IEEFA is concerned that the proposed capacity mechanism will make it more difficult and more costly to achieve emissions reductions required to align with the Paris Agreement, to which Australia is a signatory.
The Energy Security Board (ESB) proposes to pay generators based on capacity available in “at-risk periods.” The ESB’s definition of “at-risk periods” is focused on periods of time when wind and solar generation is low (contrary to the ESB’s stated principle of technology neutrality), so therefore wind and solar generators are likely to receive minimal capacity credits. Thus, there is a high risk that the mechanism will overcompensate fossil fuel generators and undercompensate low emissions generators.
There is a high risk that the mechanism will overcompensate fossil fuel generators and undercompensate low emissions generators.
International experience shows that in general, capacity markets favour resources with lower fixed costs and higher operating costs, as they can offer capacity at the lowest cost and thus are more likely to receive capacity credit revenue. These models typically favour coal and gas generators, and disadvantage renewables and other low emission energy resources. They also tend to favour existing generators (with largely depreciated assets) over new entrants.
With increased levels of wind and solar in Australia’s National Electricity Market (NEM), and the falling cost of batteries, it is more important than ever that price signals faced by power generators are highly flexible to reflect changes in the supply-demand balance over short time periods. This is the very reason that regulatory authorities and Energy Ministers accepted the need to move to paying generators based on prices over 5 minute intervals instead of 30 minutes, which began last year.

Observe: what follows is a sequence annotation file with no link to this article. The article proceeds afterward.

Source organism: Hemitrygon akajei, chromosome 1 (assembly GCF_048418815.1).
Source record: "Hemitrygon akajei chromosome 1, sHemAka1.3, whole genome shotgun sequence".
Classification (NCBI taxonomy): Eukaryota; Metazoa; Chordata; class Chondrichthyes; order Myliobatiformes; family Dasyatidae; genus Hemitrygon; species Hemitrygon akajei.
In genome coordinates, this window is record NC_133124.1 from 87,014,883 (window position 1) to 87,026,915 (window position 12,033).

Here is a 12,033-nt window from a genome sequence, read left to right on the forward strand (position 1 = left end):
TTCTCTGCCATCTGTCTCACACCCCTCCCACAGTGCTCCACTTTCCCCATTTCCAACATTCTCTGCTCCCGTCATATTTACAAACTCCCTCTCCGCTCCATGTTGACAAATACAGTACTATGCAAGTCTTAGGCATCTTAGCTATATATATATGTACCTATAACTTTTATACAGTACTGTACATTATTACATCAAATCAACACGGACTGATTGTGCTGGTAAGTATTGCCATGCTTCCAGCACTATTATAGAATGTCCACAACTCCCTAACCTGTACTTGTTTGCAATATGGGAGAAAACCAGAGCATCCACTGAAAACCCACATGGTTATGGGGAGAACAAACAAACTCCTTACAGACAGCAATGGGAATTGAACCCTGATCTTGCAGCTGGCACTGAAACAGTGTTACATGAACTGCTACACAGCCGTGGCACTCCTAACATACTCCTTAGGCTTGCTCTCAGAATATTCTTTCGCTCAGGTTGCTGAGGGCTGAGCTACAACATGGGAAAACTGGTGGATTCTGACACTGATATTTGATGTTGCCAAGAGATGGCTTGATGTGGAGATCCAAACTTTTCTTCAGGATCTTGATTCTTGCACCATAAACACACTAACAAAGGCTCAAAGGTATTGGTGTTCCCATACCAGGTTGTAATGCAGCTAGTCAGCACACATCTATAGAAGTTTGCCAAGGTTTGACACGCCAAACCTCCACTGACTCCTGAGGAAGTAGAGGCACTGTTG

It is more important than ever that price signals faced by power generators are highly flexible to reflect changes in the supply-demand balance.
The ESB’s proposed capacity payment reflects a move in the opposite direction - towards a central planner (or retailer) attempting to guess at least a year in advance (and possibly greater) how much power supply will be needed, over what time periods, and from what types of power plants. This could worsen reliability because it is likely to encourage the wrong types of power plants to remain operating (the expensive aged ones) while deterring the entry of newer, more reliable and more flexible power plants that are better suited to a grid with increasingly high levels of wind and solar.
IEEFA has been following the capacity mechanism discussion and analysing various aspects of the proposal through the duration of the ESB Post 2025 Market Design work. Our analysis has come to the following conclusions:
- The financial viability of several coal generators in the NEM is under threat. As such, there is a risk of abrupt, unexpected closure.
- Almost 6,500 megawatts (MW) of new known dispatchable capacity is due to be added to the NEM between 2017 and 2027.
- The proposed capacity market is not likely to solve the challenges facing the NEM.
- The ESB’s capacity mechanism proposal has the potential to impose a substantial additional cost on electricity consumers.
- The ESB’s capacity market benefit calculation does not provide a full picture of the costs and benefits of the capacity mechanism.
- There are many other more targeted options to deal with the challenges facing the NEM while reducing emissions
IEEFA recommends that all options be delivered to the ministers in December 2022, including a cost benefit analysis for each option and a critique of how each option would address the challenges facing the NEM and reduce emissions.